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Tag: media (1-10 of 10)

PBS reporter Miles O'Brien opens up about amputation

PBS science correspondent Miles O’Brien says his left arm was amputated above the elbow after an apparently minor injury turned serious.

In a blog post published Tuesday and verified by PBS, O’Brien recounts the Feb. 12 injury that occurred while he was on assignment in Asia and how it progressed to a life-threatening stage.

O’Brien says he was diagnosed with “acute compartment syndrome,” in which blocked blood flow in the body can cause serious consequences.

The PBS reporter says his doctor told him removing part of the arm was a choice between “a life and a limb.” He says he’s grateful to be alive.

PBS spokeswoman Anne Bell says O’Brien has continued working, despite the ordeal.

Skype hacked by Syrian Electronic Army

They’re at it again: The Syrian Electronic Army, a group of online activists who support embattled Syrian president Bashar al-Assad, is apparently responsible for hacking Skype’s blog and social media accounts Wednesday.

NBC News reports that the Internet calling service’s Twitter account, Facebook page, and official blog were all infiltrated. Each posted messages advising readers not to use “Microsoft emails(hotmail,outlook)” because the company is “monitoring your accounts and selling the data to the governments.” Microsoft also owns Skype. READ FULL STORY

Amazon founder Jeff Bezos buys Washington Post

Jeff Bezos, the founder who helped bring books into the digital age, is going after another pillar of “old media”: the newspaper.

Bezos is buying The Washington Post and other newspapers for $250 million, The Washington Post Co. announced Monday. Bezos is buying the paper as an individual. Inc. is not involved.

Washington Post chairman and CEO Donald Graham called Bezos a “uniquely good new owner.” He said the decision was made after years of newspaper industry challenges. The company, which owns the Kaplan education business and several TV stations, will change its name but didn’t say what the new name will be.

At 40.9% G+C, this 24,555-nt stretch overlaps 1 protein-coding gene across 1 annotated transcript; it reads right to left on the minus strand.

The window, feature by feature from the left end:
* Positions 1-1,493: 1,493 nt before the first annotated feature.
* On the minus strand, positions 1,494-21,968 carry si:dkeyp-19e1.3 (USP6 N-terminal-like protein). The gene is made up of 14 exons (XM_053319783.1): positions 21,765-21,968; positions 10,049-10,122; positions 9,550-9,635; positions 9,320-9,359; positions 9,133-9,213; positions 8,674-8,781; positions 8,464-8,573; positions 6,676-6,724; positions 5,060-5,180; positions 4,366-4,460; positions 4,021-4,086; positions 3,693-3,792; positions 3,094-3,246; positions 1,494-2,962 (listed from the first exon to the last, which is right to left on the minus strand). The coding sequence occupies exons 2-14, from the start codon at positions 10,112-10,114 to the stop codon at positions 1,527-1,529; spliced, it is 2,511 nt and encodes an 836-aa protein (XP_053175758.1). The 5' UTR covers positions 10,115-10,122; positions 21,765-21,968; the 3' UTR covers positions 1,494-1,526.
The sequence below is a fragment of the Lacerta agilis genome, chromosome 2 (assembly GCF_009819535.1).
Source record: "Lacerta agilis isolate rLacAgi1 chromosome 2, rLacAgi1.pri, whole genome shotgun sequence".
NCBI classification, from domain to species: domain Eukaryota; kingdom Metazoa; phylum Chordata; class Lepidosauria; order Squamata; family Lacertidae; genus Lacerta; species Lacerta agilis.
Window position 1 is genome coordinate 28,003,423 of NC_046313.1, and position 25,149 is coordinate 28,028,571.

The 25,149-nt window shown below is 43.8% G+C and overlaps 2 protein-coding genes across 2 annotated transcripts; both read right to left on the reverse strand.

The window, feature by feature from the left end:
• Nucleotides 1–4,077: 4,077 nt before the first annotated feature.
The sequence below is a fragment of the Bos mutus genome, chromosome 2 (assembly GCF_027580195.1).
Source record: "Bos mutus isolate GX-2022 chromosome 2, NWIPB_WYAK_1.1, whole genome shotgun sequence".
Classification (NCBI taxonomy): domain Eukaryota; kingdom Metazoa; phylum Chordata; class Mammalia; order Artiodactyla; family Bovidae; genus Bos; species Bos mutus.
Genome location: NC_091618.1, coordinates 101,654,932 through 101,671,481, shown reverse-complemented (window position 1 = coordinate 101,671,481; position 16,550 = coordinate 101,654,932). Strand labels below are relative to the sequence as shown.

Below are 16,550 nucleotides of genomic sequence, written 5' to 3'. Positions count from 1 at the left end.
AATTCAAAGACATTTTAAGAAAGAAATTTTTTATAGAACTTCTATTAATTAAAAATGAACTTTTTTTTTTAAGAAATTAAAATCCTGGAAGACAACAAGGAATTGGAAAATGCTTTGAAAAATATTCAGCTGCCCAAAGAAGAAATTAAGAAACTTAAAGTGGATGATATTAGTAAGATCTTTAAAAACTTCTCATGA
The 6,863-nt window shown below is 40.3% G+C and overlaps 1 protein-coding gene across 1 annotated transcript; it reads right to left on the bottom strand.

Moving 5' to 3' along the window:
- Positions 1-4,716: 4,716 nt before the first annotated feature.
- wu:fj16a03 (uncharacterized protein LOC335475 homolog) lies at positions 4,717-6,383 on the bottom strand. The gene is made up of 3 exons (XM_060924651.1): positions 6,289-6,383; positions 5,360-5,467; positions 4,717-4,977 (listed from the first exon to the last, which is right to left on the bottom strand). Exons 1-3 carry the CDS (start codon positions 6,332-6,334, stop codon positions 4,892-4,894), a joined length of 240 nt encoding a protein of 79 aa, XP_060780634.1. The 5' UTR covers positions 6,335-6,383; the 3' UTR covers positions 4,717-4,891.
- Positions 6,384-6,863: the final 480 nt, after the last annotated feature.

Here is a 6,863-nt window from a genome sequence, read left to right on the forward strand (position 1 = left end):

Bezos said in a statement that he understands the Post‘s “critical role” in Washington and said its values won’t change.

“The paper’s duty will remain to its readers and not to the private interests of its owners,” Bezos said to Post employees in a letter distributed to the media. “We will continue to follow the truth wherever it leads, and we’ll work hard not to make mistakes. When we do, we will own up to them quickly and completely.”

Associated Press' Twitter account hacked

Another indication that you shouldn’t believe everything you read online: Shortly after 1 p.m. ET, the Associated Press’s official Twitter account sent out a message indicating that two explosions in the White House had injured President Obama.

Though the tweet quickly began circulating, it was a fake; as the AP’s media relations team wrote on its own account five minutes later, “That is a bogus AP tweet.” The AP also posted the following message on its official Facebook page: “The Associated Press Twitter account (@AP) has been hacked. Please do not respond to news posted there in the last 20 minutes.”

The hack comes just three days after the Twitter feeds for CBS’s 60 Minutes and 48 Hours were similarly compromised. On Saturday, a hacker or hackers posed messages on both accounts saying that President Barack Obama was “shamelessly in bed with Al-Qaeda.”

Read more:
’60 Minutes’ and ’48 Hours’ Twitter accounts hacked